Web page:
If the goal is to get people who already recycle to also recycle shampoo bottles and the like, the ad works. The ad personifies the bottle to make it a little more engaging and interesting. Current recyclers are encouraged to think about what else the bottle might become. If these current recyclers didn’t realize such bottles can be recycled, then this ad is all the pitch that’s needed.
However, the goal should be to get people who are not recycling now to start recycling. The ad doesn’t work toward this goal. The ad is cute, but it doesn’t talk about what non-recyclers want and doesn’t show them how to get it.
Te usual approach to converting non-recyclers into recyclers is to talk about saving the earth. But saving the earth isn’t motivating to non-recyclers. They don’t think the earth needs saving. To them, green advocates and recyclers, are alarmists. The last thing non-recyclers want is someone telling them what to do with their empty bottles.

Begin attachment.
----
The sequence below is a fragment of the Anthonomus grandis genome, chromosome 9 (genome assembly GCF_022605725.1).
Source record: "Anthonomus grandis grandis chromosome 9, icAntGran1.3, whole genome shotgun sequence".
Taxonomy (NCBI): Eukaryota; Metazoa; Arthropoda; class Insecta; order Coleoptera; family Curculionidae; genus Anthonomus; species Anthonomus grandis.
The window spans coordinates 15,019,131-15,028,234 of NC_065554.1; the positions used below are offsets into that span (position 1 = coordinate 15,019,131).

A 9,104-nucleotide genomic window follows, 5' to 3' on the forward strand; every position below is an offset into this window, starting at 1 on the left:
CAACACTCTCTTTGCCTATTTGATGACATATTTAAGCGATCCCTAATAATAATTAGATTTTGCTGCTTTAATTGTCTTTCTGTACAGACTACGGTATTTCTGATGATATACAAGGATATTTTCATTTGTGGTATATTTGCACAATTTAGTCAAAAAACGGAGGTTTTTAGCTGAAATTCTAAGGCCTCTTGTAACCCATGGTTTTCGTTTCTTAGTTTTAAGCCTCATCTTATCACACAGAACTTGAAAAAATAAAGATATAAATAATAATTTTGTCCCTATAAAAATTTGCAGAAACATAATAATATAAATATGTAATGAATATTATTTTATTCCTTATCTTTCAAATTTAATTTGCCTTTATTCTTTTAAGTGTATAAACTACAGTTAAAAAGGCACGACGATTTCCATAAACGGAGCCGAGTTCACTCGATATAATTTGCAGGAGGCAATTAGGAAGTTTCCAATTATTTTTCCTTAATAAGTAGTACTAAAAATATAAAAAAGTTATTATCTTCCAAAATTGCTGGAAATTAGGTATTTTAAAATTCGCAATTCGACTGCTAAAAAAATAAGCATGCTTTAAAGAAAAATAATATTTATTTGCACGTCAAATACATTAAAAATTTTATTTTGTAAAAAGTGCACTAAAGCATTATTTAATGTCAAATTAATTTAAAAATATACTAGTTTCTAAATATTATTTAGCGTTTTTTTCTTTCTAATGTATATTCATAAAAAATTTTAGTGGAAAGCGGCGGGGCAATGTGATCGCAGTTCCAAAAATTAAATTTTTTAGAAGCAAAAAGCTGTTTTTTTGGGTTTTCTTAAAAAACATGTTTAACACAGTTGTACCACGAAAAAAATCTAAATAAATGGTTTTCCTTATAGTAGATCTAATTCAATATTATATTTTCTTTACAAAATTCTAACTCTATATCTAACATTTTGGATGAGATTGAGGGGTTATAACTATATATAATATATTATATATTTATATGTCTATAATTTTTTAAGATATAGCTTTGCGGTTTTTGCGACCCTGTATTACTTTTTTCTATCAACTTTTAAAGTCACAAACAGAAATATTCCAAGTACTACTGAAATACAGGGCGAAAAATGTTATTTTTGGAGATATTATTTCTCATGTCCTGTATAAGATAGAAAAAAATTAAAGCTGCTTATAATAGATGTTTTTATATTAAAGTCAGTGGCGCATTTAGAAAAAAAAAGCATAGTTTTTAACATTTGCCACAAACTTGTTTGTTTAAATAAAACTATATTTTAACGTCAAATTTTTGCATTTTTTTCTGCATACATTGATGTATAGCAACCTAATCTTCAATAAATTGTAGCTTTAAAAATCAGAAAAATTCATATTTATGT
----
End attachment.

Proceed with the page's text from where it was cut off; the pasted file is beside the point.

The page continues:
Researchers saw this thinking clearly in a recent study of interest in efficient compact fluorescent light bulbs (CFLs). Conservatives were just as interested as liberals when the CFLs were only described as being more efficient. The addition of a label saying, “Protect the environment.” lowered conservatives’ interest in buying the CFLs. Since conservatives doubt the need to save the environment, they probably doubted the accuracy of the efficiency claim.
Non-recyclers and conservatives generally are more motivated by efficiency than by saving the earth. Recycling can increase government efficiency, which should be particularly motivating to them. Persuaders should go with the most motivating reward and only the most motivating reward.
If non-recyclers learn they can lower the cost of government through recycling, the job of separating those bottles will look a lot more attractive to them. A bottle that thinks it would like to become a comb, though cute, is not going to turn a non-recycler into a recycler.